Several limitations of the present study should be acknowledged. First, our naturalistic set was limited in the number of stimuli and included only a negatively valenced situation at a single location. In order to generalize the findings, more positive and negative situations presented in varied and controlled contexts and cultures would need to be investigated. Furthermore, although we lacked data regarding emotions experienced by the expressers and we did not monitor the internal states of the participants, it would have been interesting to investigate interactions between AUs and encoded/decoded emotions and the characteristics of the observers. Given the literature on how emotions, facial mimicry and moods of observers influence emotion perception in others (e.g., Schmid and Schmid Mast, 2010; Wood et al., 2016; Wingenbach et al., 2018) it is a valuable topic in future research on dynamic naturalistic stimuli interpretation. Second, we analyzed only male participants. Although consistent gender differences have not been reported in terms of rating-style in the decoding of emotional expressions (e.g., Duhaney and McKelvie, 1993; Biele and Grabowska, 2006; for a review, see Forni-Santos and Osório, 2015), numerous studies have reported that the gender of the decoder might influence different aspects of the processing of faces. For example, the recognition of gender of faces was enhanced (reaction time reduced) when these were presented looking away from the decoder of opposite gender, but not in the case of a same gender decoder (Vuilleumier et al., 2005). It has also been reported that exposure to angry male as opposed to angry female faces activated the visual cortex and the anterior cingulate gyrus significantly more in men than in women (Fischer et al., 2004). Similarly, although no significant differences were observed in accuracy ratings by male vs. female participants nor in the recognition of male vs. female encoder faces, higher brain activity was observed in the extrastriate body area in reaction to threatening male faces compared to female faces, as well as in the activity of the amygdala to threatening vs. neutral female faces in male but not female participants (Kret et al., 2011). For all those reasons, the effect of gender of decoder participants needs to be carefully monitored in further studies. Third, although our final models had high statistical power, our sample size was small. In our approach we used stepwise regression analyses in order to select a subset of predictor variables. While having expected a number of predictor variables to be observed based on previous evidence, and our analyses having detected the expected number of predictor variables with high power, our analyses lacked the power to sufficiently analyse AUs not included in the final models. Future studies with a larger sample size may reveal the involvement of more AUs in the decoding of emotions/appraisals. Fourth, we coded single AUs but not the combination (i.e., simultaneous appearance) of AUs (e.g., AU 6 + 12) due to the lack of power. Because single vs. combined AUs could transmit different emotional messages (Ekman and Friesen, 1975), investigation of AU combination is an important matter for future research. Fifth, we coded AUs in a binary fashion as conducted in the previous studies testing the AUs and decoding of emotions (e.g., Kohler et al., 2004). The coding of 5-level AU intensity, which were newly added in FACS coding (Ekman et al., 2002), may provide more detailed insights regarding the relationships. Sixth, we studied only a linear additive relationship between AUs and the decoding of emotions and their components to simplify analyses. Further work could go beyond linear associations, e.g., quadratic associations. Finally, the use of naturalistic behavior in perceptive paradigms only allows for correlational studies, without the possibility of any strong claims of causality. When constructing paradigms allowing for causality testing, one aspect of interest for future investigations is the direct influence of single facial units on attributions, and future studies could carefully manipulate the presentation of AUs while keeping as much as possible of a naturalistic setting. One method to manipulate behavior one-by-one is to reproduce human behavior using a virtual humanoid or robot. Today's technology allows for dynamic and functional representations of human behavior, which can be copied from a naturalistic scene in sufficient detail in order to evoke similar reactions to the one's observed in videos of humans. Given that presenting behavior without context or one AU at a time lacks naturalness, AUs should be judged in sets of units they originally appear in. The manipulation of single AUs could focus on the removal of existing actions (see Hyniewska, 2013).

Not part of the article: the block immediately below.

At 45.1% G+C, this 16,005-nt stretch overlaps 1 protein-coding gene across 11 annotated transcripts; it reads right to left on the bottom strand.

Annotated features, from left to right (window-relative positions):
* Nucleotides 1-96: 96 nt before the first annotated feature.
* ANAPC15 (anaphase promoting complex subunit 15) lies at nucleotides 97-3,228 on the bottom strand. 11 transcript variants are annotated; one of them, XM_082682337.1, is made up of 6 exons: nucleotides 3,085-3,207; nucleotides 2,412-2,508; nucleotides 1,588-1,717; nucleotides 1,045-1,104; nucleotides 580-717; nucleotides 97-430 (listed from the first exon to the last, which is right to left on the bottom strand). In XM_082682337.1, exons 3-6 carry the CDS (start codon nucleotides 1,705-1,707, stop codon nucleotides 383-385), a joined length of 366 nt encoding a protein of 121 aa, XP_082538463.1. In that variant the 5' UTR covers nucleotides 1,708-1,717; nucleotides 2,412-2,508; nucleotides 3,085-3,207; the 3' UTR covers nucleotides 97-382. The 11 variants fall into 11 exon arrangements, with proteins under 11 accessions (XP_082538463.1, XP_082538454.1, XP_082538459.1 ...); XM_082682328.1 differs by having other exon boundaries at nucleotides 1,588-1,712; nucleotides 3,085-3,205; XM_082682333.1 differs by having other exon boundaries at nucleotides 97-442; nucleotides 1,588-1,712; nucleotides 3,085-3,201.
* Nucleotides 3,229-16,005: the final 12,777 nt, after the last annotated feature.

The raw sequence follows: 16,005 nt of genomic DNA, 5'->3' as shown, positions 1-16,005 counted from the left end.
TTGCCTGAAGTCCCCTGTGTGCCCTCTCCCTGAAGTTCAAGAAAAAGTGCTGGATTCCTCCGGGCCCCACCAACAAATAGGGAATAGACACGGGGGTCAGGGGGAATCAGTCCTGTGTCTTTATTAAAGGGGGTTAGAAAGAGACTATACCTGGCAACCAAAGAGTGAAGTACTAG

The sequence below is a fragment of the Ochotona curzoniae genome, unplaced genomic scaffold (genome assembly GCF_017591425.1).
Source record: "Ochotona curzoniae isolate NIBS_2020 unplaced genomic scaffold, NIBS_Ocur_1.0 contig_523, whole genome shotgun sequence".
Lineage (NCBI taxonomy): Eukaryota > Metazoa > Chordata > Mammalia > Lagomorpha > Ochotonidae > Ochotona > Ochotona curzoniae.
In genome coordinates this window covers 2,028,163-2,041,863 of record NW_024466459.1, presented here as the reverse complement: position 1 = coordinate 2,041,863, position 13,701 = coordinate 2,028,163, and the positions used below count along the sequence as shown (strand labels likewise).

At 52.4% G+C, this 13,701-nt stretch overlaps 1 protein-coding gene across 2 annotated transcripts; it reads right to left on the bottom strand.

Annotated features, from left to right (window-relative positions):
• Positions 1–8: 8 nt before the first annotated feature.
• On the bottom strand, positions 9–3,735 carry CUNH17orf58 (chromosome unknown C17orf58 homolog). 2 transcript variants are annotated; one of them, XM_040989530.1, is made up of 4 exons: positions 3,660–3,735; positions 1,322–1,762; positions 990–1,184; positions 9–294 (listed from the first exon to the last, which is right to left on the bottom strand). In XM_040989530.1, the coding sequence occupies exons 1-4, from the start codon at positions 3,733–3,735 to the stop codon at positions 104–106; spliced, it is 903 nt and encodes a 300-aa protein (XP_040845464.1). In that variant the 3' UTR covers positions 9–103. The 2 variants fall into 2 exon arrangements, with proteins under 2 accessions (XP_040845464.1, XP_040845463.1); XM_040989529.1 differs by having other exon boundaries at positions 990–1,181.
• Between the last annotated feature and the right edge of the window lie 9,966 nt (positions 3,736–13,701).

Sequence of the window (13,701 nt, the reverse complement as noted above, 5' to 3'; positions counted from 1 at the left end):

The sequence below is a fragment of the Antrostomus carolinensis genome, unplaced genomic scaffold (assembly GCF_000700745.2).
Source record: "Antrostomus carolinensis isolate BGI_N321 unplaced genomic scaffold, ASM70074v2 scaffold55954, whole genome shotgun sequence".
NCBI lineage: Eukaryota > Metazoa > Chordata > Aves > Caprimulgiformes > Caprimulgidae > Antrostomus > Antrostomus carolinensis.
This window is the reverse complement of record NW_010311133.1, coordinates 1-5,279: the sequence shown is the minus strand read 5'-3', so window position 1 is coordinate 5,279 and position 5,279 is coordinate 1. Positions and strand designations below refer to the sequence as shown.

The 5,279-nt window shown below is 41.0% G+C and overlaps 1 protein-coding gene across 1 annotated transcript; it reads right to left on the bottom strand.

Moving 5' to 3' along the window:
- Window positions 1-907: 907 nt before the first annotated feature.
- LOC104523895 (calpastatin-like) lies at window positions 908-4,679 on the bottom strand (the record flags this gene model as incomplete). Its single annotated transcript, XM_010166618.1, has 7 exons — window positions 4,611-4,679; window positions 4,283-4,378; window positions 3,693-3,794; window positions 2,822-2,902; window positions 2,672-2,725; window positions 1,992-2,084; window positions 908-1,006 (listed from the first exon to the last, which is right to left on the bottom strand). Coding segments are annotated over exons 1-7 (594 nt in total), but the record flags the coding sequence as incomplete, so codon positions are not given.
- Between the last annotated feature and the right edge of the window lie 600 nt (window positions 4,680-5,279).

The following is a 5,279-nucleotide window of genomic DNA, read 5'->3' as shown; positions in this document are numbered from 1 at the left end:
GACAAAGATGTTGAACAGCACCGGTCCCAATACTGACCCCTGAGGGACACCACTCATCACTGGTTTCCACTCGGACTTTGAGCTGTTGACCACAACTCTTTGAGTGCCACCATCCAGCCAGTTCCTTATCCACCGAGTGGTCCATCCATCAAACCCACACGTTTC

In conclusion, numerous studies have investigated the decoding of emotional expressions from prototypical displays and there seems to be unanimity on sets of facial AUs that provide good discriminability. However, to the authors' best knowledge, no study has looked at sets of AUs that lead to emotion and appraisal perception in naturally occurring situations. Our results show that emotional and appraisal labels can be predicted based on recorded sets of facial actions units. Interestingly, the sets of observed AUs do not coincide with what has been observed in former decoding studies.
SH, SK, and CP were responsible for the conception and design of the study. SH obtained the data. SH and WS analyzed the data. All authors wrote the manuscript.
This study was supported by funds from the Research Complex Program from Japan Science and Technology Agency, as well as by the doctoral fund from the Swiss Center for Affective Sciences, University of Geneva.
Conflict of Interest Statement
The authors declare that the research was conducted in the absence of any commercial or financial relationships that could be construed as a potential conflict of interest.
The authors thank Magdalena Rychlowska, Tanja Wingenbach, and Tony Manstead for fruitful discussions and Yukari Sato for the schematic illustration.
The Supplementary Material for this article can be found online at: https://www.frontiersin.org/articles/10.3389/fpsyg.2018.02678/full#supplementary-material
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Keywords: emotional facial expression, spontaneous expressions, naturalistic, cognitive appraisal, nonverbal behavior
Citation: Hyniewska S, Sato W, Kaiser S and Pelachaud C (2019) Naturalistic Emotion Decoding From Facial Action Sets. Front. Psychol. 9:2678. doi: 10.3389/fpsyg.2018.02678
Received: 14 May 2018; Accepted: 13 December 2018;
Published: 18 January 2019.
Edited by:Wenfeng Chen, Renmin University of China, China
Reviewed by:Lucy J. Troup, University of the West of Scotland, United Kingdom
Qi Wu, Hunan Normal University, China
Copyright © 2019 Hyniewska, Sato, Kaiser and Pelachaud. This is an open-access article distributed under the terms of the Creative Commons Attribution License (CC BY). The use, distribution or reproduction in other forums is permitted, provided the original author(s) and the copyright owner(s) are credited and that the original publication in this journal is cited, in accordance with accepted academic practice. No use, distribution or reproduction is permitted which does not comply with these terms.
*Correspondence: Sylwia Hyniewska, email@example.com